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P-3 Orion: The Submarine Hunter

There was one airplane that loomed larger than others in my childhood: the Lockheed P-3 Orion, the submarine hunter. I loved this plane more than the supersonic jets like the F-4 Phantom or the F-14 Tomcat.

The four turboprop patrol plane would pass by my bedroom window on it’s final approach the Navy Base, Moffett Field. The roar of the four props where as recognizable to me as the call of the scrub-jays. I could identify the P-3 in flight as readily as a soaring turkey vulture.

I wanted to make another sketch of my past and bolstered by my sketching experience at the Castle Air Museum, I wanted to find an example of a P-3 on static display because sketching large unmoving objects makes sketching a bit easier. Much easier.

After doing a little research and reconnoissance through Google Earth, I found my subject near the control tower for what is now known as Moffett Federal Airfield. It was a P-3 Alpha or P-3A for short. Now it was time to sketch it.

Parts of the former Naval base are now open to the public so on a Saturday morning, Grasshopper and I ventured forth with our sketching bags to put the P-3 Orion into our sketchbooks.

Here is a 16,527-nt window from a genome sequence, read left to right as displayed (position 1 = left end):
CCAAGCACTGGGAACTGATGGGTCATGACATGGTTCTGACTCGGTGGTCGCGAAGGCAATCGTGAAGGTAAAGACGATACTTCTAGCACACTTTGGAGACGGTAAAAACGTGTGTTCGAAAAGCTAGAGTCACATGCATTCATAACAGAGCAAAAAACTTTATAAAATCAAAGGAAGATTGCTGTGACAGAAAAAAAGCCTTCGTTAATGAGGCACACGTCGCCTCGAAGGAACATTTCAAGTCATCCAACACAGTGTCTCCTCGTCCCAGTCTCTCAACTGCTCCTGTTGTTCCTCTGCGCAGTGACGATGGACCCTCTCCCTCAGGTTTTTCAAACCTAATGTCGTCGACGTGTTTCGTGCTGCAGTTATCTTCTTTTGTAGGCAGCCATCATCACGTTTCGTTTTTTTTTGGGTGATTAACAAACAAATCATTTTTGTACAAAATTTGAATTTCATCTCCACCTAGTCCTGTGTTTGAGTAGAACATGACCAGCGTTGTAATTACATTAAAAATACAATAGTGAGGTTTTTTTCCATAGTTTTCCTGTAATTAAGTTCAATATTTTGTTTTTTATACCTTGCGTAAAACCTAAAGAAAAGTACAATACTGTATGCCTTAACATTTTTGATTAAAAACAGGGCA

While we were at Moffett we also visited the excellent Moffett Field Historical Society Museum which covers all the stages of this former base, from the USS Macon to NASA.

A P-3 flight simulator in the parking lot of the Moffett Field Historical Society Museum.

After visiting the museum we walked south, past the enormous Hangar 1, to the patrol plane, set up our sketching chairs and began to sketch.

The Lockheed P-3 Orion was an extremely successful marine patrol airplane which made it’s way upon the world’s stage in October 1962 as it buzzed two ships bound for Cuba during the Cuban Missile Crisis. It was designed to be used for marine patrol, reconnaissance, and anti-submarine warfare. The P-3 joins the list of aircraft which includes: Boeing’s B-52 and KC-135, and Lockheed’s C-130 and U-2 which have been in service for over 50 years.

Moffett Field was home to squadrons of P-3s which patrolled the Pacific Coast, on the look out for Russian submarines. In honor of this workhorse, one P-3 was put on public display. This was the plane now sat in front of me as I began to sketch.